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Siting of Microsoft Tech Hub Celebrated As “Syracuse Surge” Collaborators Sign Agreement

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Syracuse University’s iSchool, City of Syracuse, Onondaga County, and Microsoft Outline Tech/Innovation Initiatives for Education, Skills Training, Jobs, New Economy.

Yaxing Yao, a fifth-year doctoral student at the iSchool, has earned a Best Paper Honorable Mention award from the Association of Computing Machinery’s Conference, CSCW 2019.

Among the new arrivals at the iSchool this fall is one of the largest doctoral cohorts the school has ever seen.

Three iSchool students - Nobi Nyabonda, Cayla Dorsey, and Sophie Estep - will be attending a prestigious conference with some of the biggest names in entrepreneurship.

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Let’s Talk About the Gorilla Channel for One More Day

New York Times | by Vivian Wang

"This is a bit more harmless, but it’s part of a larger challenge. It does raise questions for how we try to empower the public to better sort out what’s true from fiction," Professor Jennifer Stromer-Galley said of the gorilla channel meme.

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Four Perspectives on Bitcoinmania

American Banker | by Penny Crosman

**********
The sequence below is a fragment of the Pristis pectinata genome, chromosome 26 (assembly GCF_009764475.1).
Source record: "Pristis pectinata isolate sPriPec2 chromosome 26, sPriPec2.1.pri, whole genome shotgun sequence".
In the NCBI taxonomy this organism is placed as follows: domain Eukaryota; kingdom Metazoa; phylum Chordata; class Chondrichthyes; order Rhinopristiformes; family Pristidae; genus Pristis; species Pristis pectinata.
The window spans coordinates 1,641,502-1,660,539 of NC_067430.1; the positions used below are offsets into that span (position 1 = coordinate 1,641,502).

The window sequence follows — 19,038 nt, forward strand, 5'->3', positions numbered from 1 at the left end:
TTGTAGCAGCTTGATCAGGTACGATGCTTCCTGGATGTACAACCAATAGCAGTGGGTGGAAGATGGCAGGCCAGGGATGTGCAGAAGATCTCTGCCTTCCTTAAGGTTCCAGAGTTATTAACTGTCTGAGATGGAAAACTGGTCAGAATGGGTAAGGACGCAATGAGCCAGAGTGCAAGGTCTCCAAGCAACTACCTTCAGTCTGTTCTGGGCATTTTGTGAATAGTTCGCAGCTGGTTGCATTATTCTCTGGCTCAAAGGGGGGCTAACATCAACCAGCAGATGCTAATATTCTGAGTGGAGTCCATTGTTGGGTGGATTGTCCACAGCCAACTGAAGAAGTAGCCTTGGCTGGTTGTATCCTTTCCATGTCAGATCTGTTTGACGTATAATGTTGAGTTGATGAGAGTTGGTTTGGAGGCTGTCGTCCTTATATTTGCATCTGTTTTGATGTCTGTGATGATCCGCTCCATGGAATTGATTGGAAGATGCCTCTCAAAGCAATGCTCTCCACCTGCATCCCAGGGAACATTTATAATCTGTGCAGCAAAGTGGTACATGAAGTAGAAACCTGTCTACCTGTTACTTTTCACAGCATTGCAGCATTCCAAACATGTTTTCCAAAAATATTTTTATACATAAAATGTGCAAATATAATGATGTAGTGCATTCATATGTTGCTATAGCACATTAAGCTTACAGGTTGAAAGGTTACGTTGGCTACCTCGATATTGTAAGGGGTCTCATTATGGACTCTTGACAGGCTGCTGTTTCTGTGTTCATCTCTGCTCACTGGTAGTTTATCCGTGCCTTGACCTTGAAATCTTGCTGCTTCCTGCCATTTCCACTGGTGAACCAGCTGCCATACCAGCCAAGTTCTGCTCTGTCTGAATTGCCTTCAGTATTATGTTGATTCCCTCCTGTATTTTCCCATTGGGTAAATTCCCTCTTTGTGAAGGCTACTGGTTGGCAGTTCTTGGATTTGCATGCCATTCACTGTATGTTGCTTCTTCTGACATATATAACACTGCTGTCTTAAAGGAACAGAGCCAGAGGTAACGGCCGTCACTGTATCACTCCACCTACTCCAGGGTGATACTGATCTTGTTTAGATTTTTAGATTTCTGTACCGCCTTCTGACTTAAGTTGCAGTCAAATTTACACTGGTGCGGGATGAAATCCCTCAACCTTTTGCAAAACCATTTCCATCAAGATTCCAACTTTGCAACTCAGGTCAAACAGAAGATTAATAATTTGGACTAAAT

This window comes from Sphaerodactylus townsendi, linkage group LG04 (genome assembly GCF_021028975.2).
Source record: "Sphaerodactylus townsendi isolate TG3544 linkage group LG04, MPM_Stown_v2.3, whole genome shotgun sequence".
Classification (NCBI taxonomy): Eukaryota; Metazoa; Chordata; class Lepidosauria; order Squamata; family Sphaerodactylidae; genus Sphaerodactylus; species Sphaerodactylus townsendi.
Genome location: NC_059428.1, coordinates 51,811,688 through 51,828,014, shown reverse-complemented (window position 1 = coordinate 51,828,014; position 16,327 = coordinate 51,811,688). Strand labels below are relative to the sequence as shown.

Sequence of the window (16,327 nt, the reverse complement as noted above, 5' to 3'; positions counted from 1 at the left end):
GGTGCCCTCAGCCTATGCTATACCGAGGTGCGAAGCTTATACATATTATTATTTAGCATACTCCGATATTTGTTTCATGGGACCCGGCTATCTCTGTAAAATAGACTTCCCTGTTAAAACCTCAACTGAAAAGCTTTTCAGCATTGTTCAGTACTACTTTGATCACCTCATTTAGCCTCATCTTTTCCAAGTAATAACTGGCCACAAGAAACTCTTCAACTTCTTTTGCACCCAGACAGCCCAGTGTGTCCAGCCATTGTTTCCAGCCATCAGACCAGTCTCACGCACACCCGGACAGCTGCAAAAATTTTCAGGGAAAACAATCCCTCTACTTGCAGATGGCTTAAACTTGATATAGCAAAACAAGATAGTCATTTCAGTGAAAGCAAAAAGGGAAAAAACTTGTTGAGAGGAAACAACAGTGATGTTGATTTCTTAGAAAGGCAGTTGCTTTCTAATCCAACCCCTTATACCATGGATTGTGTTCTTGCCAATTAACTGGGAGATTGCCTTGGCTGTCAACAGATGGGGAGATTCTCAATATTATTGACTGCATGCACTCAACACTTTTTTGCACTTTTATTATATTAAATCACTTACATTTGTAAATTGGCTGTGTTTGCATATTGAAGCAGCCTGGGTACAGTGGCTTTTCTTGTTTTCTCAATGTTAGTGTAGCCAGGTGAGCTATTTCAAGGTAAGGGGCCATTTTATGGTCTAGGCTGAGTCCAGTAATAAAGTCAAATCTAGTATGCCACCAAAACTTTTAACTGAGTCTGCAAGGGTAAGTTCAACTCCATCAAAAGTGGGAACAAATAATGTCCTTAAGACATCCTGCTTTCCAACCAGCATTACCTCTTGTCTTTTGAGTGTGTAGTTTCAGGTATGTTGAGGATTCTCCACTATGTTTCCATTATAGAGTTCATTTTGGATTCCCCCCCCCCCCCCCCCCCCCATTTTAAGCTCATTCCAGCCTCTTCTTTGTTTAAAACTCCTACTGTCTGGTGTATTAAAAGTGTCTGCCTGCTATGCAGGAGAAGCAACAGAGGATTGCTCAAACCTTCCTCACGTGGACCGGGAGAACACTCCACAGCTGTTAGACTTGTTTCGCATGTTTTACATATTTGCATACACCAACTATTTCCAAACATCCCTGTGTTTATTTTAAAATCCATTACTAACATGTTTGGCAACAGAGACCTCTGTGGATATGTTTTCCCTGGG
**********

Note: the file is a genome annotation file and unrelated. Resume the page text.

“New York State financial regulators and the IRS say bitcoin is a digital commodity, so it’s a crypto commodity,” said Lee W. McKnight, associate professor in the School of Information Studies at Syracuse University. “It’s a store of value and a hedge in uncertain times. Look at the current political and climate and who’s president. There’s a lot of uncertainty and market hedging.”

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Mark Zuckerberg Built Facebook Into a Behemoth Whose Power he Underestimates

Los Angeles Times | by David Pierson

"[Facebook is] so good at being a business, but really bad at recognizing its role in society,” said Jennifer Stromer-Galley, an information studies professor at Syracuse University. “It is conceivable the company is so big and complex, there are dimensions and aspects of Facebook no one is paying attention to.”

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The Far Right is Struggling to Sustain Interest in its Social Media Platforms

Business Insider | by Maxwell Tani

Jeff Hemsley, a professor at Syracuse who's a coauthor of the book "Going Viral," said many social media followers were casual users and didn't want to bother moving to a new platform to follow just one or two people, adding that "network effects" boosted the popularity of platforms like Twitter, Facebook, and YouTube.

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